In the past few years intensive research has been conducted about the microbiome that inhabits all of our digestive tracts. This microbiome consists of bacteria, viruses, and fungi that live inside of us cooperatively for our mutual benefit. When the microbiome in our gut is very diverse, then our digestive systems, immune system, and nervous system – including brain function – all work better. So how do we develop a healthy diversity in our microbiome?
One answer seems to be what we have been told for years – eat your fruits, vegetables, and whole grains; limit processed foods; eat the many colors of the rainbow; exercise regularly; get adequate sleep; manage your stress, etc.
So how does eating fruits, vegetables, and whole grains actually help? Besides providing certain nutrients, eating these high fiber foods protects the natural mucus layer that lines the gut. The cells lining the gut wall produce this mucus layer in order to trap dangerous bacteria and prevent them for infecting the GI tract. This mucus layer is constantly being degraded in a normal gut so it is vital to keep replenishing it.
Eric Martens, Ph.D., the lead author of a recent study from the University of Michigan Health System says, “The lesson we’re learning from studying the interaction of fiber, gut microbes and the intestinal barrier system is that if you don’t feed them, they can eat you.”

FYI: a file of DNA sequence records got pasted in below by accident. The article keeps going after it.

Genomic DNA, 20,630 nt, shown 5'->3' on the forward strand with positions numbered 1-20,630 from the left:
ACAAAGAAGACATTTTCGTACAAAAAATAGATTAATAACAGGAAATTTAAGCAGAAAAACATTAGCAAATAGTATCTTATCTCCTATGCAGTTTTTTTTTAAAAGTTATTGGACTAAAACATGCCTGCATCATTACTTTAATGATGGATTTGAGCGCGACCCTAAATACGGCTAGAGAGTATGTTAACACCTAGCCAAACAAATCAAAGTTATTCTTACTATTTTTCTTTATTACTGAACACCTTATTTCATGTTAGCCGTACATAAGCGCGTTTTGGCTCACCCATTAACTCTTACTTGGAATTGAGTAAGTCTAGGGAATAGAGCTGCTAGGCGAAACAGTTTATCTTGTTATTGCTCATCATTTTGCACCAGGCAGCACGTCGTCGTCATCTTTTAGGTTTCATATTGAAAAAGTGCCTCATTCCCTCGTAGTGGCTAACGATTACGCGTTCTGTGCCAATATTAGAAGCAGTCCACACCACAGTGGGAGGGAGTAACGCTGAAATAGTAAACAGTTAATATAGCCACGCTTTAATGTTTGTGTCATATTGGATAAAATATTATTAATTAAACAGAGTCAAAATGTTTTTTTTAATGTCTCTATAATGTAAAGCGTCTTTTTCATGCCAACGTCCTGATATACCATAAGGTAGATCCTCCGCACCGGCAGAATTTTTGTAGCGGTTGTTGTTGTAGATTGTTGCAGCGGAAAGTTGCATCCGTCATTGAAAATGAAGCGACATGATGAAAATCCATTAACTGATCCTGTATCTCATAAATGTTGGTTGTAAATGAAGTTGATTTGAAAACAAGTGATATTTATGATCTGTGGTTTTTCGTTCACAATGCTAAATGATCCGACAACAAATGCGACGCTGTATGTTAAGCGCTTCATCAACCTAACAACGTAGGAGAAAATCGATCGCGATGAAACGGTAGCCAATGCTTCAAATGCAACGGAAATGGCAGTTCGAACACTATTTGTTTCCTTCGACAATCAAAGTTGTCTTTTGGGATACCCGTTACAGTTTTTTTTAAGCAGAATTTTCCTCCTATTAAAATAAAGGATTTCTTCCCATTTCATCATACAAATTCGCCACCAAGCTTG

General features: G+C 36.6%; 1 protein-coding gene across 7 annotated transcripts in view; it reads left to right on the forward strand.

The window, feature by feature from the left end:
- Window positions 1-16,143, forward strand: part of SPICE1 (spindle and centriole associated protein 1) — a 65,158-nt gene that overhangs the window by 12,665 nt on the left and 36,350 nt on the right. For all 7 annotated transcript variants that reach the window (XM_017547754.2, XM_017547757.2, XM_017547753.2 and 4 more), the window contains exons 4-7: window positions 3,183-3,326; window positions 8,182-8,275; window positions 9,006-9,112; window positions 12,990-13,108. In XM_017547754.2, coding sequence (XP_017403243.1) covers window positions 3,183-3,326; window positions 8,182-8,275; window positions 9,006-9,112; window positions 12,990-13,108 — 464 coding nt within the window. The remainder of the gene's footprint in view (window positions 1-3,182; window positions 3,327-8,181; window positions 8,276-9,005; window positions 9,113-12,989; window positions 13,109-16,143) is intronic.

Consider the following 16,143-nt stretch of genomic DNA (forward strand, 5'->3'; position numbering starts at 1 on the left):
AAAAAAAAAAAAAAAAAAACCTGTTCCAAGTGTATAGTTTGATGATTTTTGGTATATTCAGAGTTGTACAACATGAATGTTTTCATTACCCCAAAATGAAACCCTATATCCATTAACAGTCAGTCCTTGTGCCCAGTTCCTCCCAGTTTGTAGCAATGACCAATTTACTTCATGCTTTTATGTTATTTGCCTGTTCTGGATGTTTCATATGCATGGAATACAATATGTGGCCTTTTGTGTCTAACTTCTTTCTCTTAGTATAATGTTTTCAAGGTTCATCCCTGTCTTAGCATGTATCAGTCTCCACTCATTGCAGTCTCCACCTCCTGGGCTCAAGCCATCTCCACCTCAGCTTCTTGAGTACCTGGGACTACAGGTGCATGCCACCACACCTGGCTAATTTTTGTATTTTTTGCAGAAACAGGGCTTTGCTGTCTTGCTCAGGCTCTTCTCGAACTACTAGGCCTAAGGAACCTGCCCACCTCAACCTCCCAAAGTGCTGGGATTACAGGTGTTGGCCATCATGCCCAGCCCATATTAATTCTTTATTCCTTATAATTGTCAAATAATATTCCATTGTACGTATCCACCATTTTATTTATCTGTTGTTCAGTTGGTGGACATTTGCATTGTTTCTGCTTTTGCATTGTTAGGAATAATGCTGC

This study in mice showed that the mucus layer stayed thick and infection didn’t take full hold in mice that received a diet that was about 15 percent fiber from minimally processed grains and plants. But when the researchers substituted a diet with no fiber in it, even for a few days, some of the microbes in their guts began to munch on the mucus.
Another recent study from the Stanford University Medical Center intensifies the importance of the above findings. The study, also conducted in mice, indicates that low-fiber diets not only deplete the microbiome, but can cause an irreversible loss of diversity in as few as three or four generations. And once lost, simply “eating right” may no longer be enough to restore these lost species in the microbiome.
The current typical Western diet that relies on processed convenience foods has decreased average fiber intake to about 15 grams per day, which is about 1/10 of the intake of our ancestors. So for the sake of yourself, your children, your grandchildren, and great grandchildren, increase your intake of fruits, vegetables, and whole grains to help benefit all.